Watson Glaser Test is a common test given to applicants when law firms try to narrow down their choices.
The test is split into 5 sections designed to assess how applicants can recognise assumptions, evaluate arguments and draw conclusions from a piece of text. The test usually takes 30-50 minutes and you are able to go back and forward between questions and sections as you please.
With the right technique and familiarity, it is often possible to complete the test in a shorter amount of time.
The arguments section gives a statement, in the form of a question with an argument. You, as the applicant, must decide whether the argument is a strong or a weak one. It is easy to misinterpret these arguments as either strong or weak, if you personally agree or disagree with them.
A strong argument will address the initial statement in some form, this shows that the argument is directly related to the statement and will be relevant. A strong argument will also provide a clear reason for its stance, that argues the original statement (not a similar statement, as this would be weak). If the argument does not fill this criteria it can be considered weak.
Common mistakes that weak arguments make are: arguing separate points not directly related to the statement, does not provide an advantage/disadvantage of the statements proposition, does not state links between cause and effect, merely gives a fact without relating it to the statement.
The assumptions section gives another short statement and an assumption. The task is to identify whether the statement has made this assumption.
An easy way to tell whether the assumption has been made or not is to see if the contrary can be true in the statement. For example, if our statement was “melons and bananas differ in many ways. For starters, all bananas are yellow”, and our assumption was that “melons cannot be yellow”. This assumption has not been made as only some melons being yellow is a possibility in the statement, because only some melons need not be yellow for the statement to remain true.
The deduction section gives a statement and a separate conclusion and it must be decided whether the conclusion follows from the statement. Conclusions will relate to the statement, but can have a trigger word that makes it subtly different. Words like ‘some’, or ‘all’ in either the statement or conclusion can give away the answer. If the statement says, “some of A enjoyed B” but the conclusion is “all of A enjoy B” it is different enough to not follow, as we know that some of A did not enjoy B.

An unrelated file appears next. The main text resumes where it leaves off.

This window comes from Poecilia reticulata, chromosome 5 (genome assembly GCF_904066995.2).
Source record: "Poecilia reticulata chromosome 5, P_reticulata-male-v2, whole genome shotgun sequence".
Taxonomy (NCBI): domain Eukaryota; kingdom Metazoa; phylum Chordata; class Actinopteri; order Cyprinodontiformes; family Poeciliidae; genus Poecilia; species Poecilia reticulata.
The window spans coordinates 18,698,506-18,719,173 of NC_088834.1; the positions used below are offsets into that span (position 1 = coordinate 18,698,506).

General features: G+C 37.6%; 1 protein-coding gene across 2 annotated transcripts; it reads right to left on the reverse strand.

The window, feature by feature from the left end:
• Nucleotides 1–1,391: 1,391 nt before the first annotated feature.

Keeping an eye out for these points makes it easier to have a more certain answer. A similar trick is to give a statistic in two different forms: 20% and 1/5. These are identical values and can be misinterpreted as two different statistics in the heat of the moment, meaning the applicant believes the conclusion does not follow when it did.
Sometimes it is also easier to eliminate nouns and treat the statement as algebra, as follows:
If our conclusion was “all employees with a level 2 qualification can be a trainer” simply reading the first line could cause us to miss valuable data.
Always read the full statement. The ‘wordiness’ can also make it harder to process. But in algebra, we can see that while A might have B, it also needs D to = C, so just having B is not sufficient to be C and the conclusion doesn’t follow. Another section, with a paragraph rather than a statement, is essentially identical to this and can be treated as the same.
The inference section is a more complicated True/False task. In this section, the text is longer and if pressed for time can be skimmed for the information we are looking for alone. True statements must be written at some point in the text to prove they are true, avoid clicking true because you know the fact to be true yourself.
Probably true statements are those that can be inferred from the text to be true, but are not directly written in it. They are more likely to be true given what the text has said. These statements will often not give specifics and will use words like ‘such as’ and ‘suggest’. This prevents them from being more data needed answers.
As a loose rule, if you can argue it to be true or false equally based on the text then it is considered as ‘more data needed’. False and probably false are simply the opposite of true and probably true. It is wise to save the most time for this section as skipping parts of the text can make us miss a sentence that is key, it is not uncommon for the text to have two sentences (perhaps at the start and at the end, just to be a pain) that both are needed to prove the statement as true or false.
By practicing the Watson Glaser Test it can be easier to pick up on common tricks that are used, as they tend to be recycled each time. Familiarity is your strongest ally when passing the test.
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